Written more than 2,500 years ago, The Art of War remains the most famous military treatise of all time. Sun-tzu’s collection of precepts on strategic warfare has yet to be surpassed.
Illustrated by Grahame Baker-Smith
Introduced by Bernard Knox
Translated by Robert Fagles
Homer’s epic poem relating a bloody clash of powers transcends the centuries in the hands of translator Robert Fagles, and is transformed into an exceptional collector’s edition by Folio.
As palaces are set ablaze, swords clash and lives are lost, it is impossible not to be moved by Homer’s 2,500-year-old descriptions of battle. In fact, never has the all-consuming power of war been more forcefully conveyed than in his spine-chilling epic, The Iliad.
Presented in a beautiful, quarter-bound buckram binding, this renowned translation by Robert Fagles is eloquent and accessible, drawing new readers and those familiar with the text into the heart of the ferocious ten-year war. As befits the era, Grahame Baker-Smith’s illustrations play with mythological allusion, while Bernard Knox discusses the Homeric tragedy and the nuances of this translation in an introduction that ensures this edition should be on every collector’s shelf.
Quarter-bound in blocked buckram with printed cloth sides
Set in Monotype Centaur
Frontispiece and 7 colour illustrations
Printed map endpapers
10˝ x 6 ¾˝
The spark that ignited unprecedented bloodshed
Begin, Muse, when the two first broke and clashed, Agamemnon lord of men and brilliant Achilles
The spark that ignites the Greeks’ legendary struggle to take golden Troy is the abduction of the beautiful Helen by Paris, son of King Priam. However, it is a single episode in the siege’s tenth and final year, the quarrel between Agamemnon and Achilles, which Homer takes as the thread that binds the ensuing tragedy. Admist the violence, Homer’s characters, whether gods or men, are presented with subtle realism, revealing that the passions and problems that beset humanity are both timeless and universal.
Composed in the late 8th or early 7th century BC, the original Greek work extends to over 15,000 lines. The sheer scale of the text points to the theory that the complete poem resulted from the collation of oral performances of sections of the work. Once gathered together, these would have eventually been written down, as Greeks began to record literature on papyrus. Few early records of the poem remain, and yet its literary power ensured it was preserved in written form over the centuries. Today, it still resonates with universal human truths: the propensity for love and suffering; the endless struggle between war and peace; and the inevitability of death: all Western literature can be traced back to this epic poem.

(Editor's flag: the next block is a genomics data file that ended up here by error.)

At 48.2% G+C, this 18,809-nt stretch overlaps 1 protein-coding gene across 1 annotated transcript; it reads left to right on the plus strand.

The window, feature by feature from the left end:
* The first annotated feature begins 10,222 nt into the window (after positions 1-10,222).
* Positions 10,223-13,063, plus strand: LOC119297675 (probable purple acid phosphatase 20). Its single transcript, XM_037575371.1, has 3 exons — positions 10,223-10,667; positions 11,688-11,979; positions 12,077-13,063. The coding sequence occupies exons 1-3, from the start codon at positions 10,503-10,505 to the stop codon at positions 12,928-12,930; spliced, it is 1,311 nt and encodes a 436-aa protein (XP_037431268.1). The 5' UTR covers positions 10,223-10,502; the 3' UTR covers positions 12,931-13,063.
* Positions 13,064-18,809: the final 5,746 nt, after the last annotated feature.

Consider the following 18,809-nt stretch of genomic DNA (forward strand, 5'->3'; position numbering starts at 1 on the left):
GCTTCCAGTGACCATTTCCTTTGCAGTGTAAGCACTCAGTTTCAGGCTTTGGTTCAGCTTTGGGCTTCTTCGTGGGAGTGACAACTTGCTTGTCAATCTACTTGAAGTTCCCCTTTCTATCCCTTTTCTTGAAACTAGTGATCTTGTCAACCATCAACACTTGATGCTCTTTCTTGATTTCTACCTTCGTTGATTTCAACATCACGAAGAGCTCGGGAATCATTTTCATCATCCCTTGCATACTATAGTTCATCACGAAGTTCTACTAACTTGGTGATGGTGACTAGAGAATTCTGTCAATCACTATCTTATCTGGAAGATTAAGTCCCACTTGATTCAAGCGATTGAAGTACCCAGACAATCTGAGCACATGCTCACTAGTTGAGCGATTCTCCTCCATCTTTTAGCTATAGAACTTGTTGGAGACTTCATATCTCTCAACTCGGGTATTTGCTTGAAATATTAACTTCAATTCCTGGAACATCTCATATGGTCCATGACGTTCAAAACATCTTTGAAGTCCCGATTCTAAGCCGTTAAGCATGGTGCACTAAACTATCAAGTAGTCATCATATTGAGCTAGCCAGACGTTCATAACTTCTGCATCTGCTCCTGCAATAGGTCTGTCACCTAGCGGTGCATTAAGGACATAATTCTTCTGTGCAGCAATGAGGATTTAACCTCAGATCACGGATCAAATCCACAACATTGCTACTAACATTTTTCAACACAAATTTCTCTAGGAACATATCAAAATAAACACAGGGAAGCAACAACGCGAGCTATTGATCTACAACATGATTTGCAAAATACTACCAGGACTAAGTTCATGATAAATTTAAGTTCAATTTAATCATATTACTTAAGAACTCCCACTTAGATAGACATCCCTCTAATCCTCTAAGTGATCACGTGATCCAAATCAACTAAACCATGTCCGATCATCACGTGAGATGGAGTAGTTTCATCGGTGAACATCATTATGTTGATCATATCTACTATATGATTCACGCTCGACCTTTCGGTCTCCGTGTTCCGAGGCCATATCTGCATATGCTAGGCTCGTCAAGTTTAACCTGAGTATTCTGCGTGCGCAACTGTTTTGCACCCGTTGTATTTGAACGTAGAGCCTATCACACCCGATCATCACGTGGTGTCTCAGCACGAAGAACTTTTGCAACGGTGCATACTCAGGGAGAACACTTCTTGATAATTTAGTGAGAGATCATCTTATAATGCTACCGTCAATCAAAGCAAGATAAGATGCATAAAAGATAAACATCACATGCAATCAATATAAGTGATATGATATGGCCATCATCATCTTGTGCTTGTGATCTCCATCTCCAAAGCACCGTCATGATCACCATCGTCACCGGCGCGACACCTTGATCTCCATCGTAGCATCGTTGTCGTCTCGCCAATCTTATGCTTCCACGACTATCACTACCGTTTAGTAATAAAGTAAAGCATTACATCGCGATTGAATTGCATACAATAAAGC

‘When a hand reached down to mine, across 3,000 years, and I felt its reassuringly human touch. It can bring tears to your eyes’
- The Guardian
Homer was believed to have been born between the 12th and 8th centuries BC and may have lived on the coast of Asia Minor. Little is known about his life beyond which can be gleaned in his stories, and there have been many assumptions made based on his writing and the characters that appear in his work. It is generally accepted that The Iliad was written first and The Odyssey was written later in Homer’s life. Although these are the only two works attributed to Homer, many others have been linked to him, including Homeric Hymns.
About Robert Fagles
Robert Fagles was born in Philadelphia in 1933. He graduated from Amherst College in 1955 and went on to study for a master’s degree at Yale University. He continued to study at Yale, gaining his PhD in English in 1959 and staying at the university to teach English. His first work of translation was of the poetry of Bacchylides, and during the 1970s he translated a number of Greek dramas, including Homer’s The Iliad (1990) and The Odyssey (1996). In 1978, Fagles published I, Vincent: Poems from the Pictures of Van Gogh. He died at his Princetown home in 2008.
About Bernard Knox
Bernard Knox was born in Bradford in 1914. He studied Classics at Cambridge, after which he fought in the Spanish Civil War with the Republican forces. After the Second World War, Knox studied at Yale and earned a doctorate. He worked as a professor and went on to lead the Center for Hellenic Studies in Washington. As well as writing the introductions to Robert Fagles’s translations of Homer’s The Iliad (1990) and The Odyssey (1996) and Virgil’s Aeneid (2006), he wrote a number of books including Oedipus at Thebes: Sophocles’ Tragic Hero and His time (1957). Knox died in 2010.
About Grahame Baker-Smith
Grahame Baker-Smith is a self-taught illustrator. He began to experiment with digital techniques, including Photoshop, several years ago, and now combines painting and drawing in traditional media with photographed and scanned textures, enjoying the control that digital methods give an artist over every aspect of the image. He has illustrated 16 books for The Folio Society, including Journey to the Centre of the Earth by Jules Verne (2001), The Siege and Fall of Troy by Robert Graves (2005), Pinocchio by Carlo Collodi (2011) and The Time Machine & The Island of Doctor Moreau by H. G. Wells (2019).
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